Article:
I don’t know if I even have the words within me to describe how beautifully this book was written, and how much it left my emotions tied in knots after being repeatedly wrung through a wringer.
Finch and Violet meet at the top of the school bell tower, both perilously close to the edge, both physically and mentally. And after Finch talks Violet down from the railings, it seems like he might be her lifeline and the only one capable of bringing her back to (relative) normality.
You see, Violet’s sister Eleanor was recently killed in a car crash, an accident that Violet feels responsible for, and ever since then, it’s like she’s been living in a black hole. And if anyone knows about black holes, it’s Finch. Unwilling to accept a label for his mental health problems (since everyone knows what happens when you get a label), he teeters wildly on the edge of a cliff, waiting to fall at any time.
It seems like they each may have found the perfect person to help with their problems and enable them to move forward, even though Violet may need a bit of persuading that Finch isn’t completely insane.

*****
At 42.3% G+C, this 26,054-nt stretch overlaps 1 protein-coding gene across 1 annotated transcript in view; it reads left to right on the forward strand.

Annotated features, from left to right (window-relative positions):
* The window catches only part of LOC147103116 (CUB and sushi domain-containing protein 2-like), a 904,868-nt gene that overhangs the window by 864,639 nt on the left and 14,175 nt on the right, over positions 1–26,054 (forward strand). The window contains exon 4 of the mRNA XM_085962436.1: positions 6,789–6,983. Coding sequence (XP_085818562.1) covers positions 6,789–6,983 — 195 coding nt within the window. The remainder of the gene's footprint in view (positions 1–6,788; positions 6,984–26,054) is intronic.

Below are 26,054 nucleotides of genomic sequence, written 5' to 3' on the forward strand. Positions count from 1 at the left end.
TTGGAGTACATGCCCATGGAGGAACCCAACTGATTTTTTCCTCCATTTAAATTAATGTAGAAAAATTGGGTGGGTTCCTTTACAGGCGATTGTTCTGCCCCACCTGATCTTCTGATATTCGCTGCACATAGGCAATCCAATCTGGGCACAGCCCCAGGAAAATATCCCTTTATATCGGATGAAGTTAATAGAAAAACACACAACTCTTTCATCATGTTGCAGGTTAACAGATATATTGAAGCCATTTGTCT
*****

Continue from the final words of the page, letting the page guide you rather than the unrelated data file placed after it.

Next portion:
I don’t want to go any further into the plot from here as I don’t think I can without risking any major spoilers, but let’s just say the ending wasn’t quite what I expected.
Kudos to Niven for being able to write the book in such a way that I wasn’t able to predict the future of either character. And major kudos to Niven for tackling such sensitive subjects with tact and care. It’s obvious that Niven has taken the time to make sure she doesn’t just run to the typical stereotypes of the mental health problems dealt with, and the characters are first and foremost human, not just a caricature of a problem.
If I could read this book again straight away, I would, but this time I’d read it so much more slowly and luxuriate in Finch and Violet’s wanderings around Indiana and their blossoming relationship.
Captivating and beautiful, I can see why the Guardian review snippet on the cover calls it ‘the next Fault in Our Stars’.
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